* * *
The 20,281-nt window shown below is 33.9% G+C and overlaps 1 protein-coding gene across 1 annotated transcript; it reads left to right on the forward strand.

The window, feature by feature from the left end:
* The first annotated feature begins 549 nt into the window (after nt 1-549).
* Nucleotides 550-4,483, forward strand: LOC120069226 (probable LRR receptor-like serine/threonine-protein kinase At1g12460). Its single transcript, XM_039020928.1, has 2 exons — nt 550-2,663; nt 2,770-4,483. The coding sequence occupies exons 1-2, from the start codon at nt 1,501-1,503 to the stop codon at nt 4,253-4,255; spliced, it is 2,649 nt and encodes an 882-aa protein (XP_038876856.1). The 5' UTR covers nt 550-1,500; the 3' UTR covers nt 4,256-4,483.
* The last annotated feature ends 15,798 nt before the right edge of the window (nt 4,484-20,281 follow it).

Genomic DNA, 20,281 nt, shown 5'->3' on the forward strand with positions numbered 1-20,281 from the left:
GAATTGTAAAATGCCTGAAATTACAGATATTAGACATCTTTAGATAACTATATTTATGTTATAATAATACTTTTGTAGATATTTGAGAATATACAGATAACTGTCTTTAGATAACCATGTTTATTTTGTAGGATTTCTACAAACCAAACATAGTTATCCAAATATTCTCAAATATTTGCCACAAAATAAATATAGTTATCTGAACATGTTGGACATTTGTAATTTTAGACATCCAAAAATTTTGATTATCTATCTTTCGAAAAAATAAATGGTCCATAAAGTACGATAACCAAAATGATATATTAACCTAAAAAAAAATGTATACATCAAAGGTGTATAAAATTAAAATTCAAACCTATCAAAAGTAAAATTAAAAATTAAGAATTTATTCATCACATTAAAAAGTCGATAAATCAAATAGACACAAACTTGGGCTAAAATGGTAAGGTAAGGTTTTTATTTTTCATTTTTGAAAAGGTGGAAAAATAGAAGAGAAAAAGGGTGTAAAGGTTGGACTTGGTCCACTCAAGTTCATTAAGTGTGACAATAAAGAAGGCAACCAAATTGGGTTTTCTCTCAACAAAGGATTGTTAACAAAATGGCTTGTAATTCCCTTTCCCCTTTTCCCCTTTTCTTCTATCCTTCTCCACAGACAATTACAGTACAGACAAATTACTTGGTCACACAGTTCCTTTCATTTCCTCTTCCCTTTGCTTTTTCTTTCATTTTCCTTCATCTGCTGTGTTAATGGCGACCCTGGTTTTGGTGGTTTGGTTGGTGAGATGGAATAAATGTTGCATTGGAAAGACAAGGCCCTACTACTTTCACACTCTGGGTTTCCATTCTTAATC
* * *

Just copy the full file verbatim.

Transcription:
The 20,281-nt window shown below is 33.9% G+C and overlaps 1 protein-coding gene across 1 annotated transcript; it reads left to right on the forward strand.

The window, feature by feature from the left end:
* The first annotated feature begins 549 nt into the window (after nt 1-549).
* Nucleotides 550-4,483, forward strand: LOC120069226 (probable LRR receptor-like serine/threonine-protein kinase At1g12460). Its single transcript, XM_039020928.1, has 2 exons — nt 550-2,663; nt 2,770-4,483. The coding sequence occupies exons 1-2, from the start codon at nt 1,501-1,503 to the stop codon at nt 4,253-4,255; spliced, it is 2,649 nt and encodes an 882-aa protein (XP_038876856.1). The 5' UTR covers nt 550-1,500; the 3' UTR covers nt 4,256-4,483.
* The last annotated feature ends 15,798 nt before the right edge of the window (nt 4,484-20,281 follow it).

Genomic DNA, 20,281 nt, shown 5'->3' on the forward strand with positions numbered 1-20,281 from the left:
GAATTGTAAAATGCCTGAAATTACAGATATTAGACATCTTTAGATAACTATATTTATGTTATAATAATACTTTTGTAGATATTTGAGAATATACAGATAACTGTCTTTAGATAACCATGTTTATTTTGTAGGATTTCTACAAACCAAACATAGTTATCCAAATATTCTCAAATATTTGCCACAAAATAAATATAGTTATCTGAACATGTTGGACATTTGTAATTTTAGACATCCAAAAATTTTGATTATCTATCTTTCGAAAAAATAAATGGTCCATAAAGTACGATAACCAAAATGATATATTAACCTAAAAAAAAATGTATACATCAAAGGTGTATAAAATTAAAATTCAAACCTATCAAAAGTAAAATTAAAAATTAAGAATTTATTCATCACATTAAAAAGTCGATAAATCAAATAGACACAAACTTGGGCTAAAATGGTAAGGTAAGGTTTTTATTTTTCATTTTTGAAAAGGTGGAAAAATAGAAGAGAAAAAGGGTGTAAAGGTTGGACTTGGTCCACTCAAGTTCATTAAGTGTGACAATAAAGAAGGCAACCAAATTGGGTTTTCTCTCAACAAAGGATTGTTAACAAAATGGCTTGTAATTCCCTTTCCCCTTTTCCCCTTTTCTTCTATCCTTCTCCACAGACAATTACAGTACAGACAAATTACTTGGTCACACAGTTCCTTTCATTTCCTCTTCCCTTTGCTTTTTCTTTCATTTTCCTTCATCTGCTGTGTTAATGGCGACCCTGGTTTTGGTGGTTTGGTTGGTGAGATGGAATAAATGTTGCATTGGAAAGACAAGGCCCTACTACTTTCACACTCTGGGTTTCCATTCTTAATC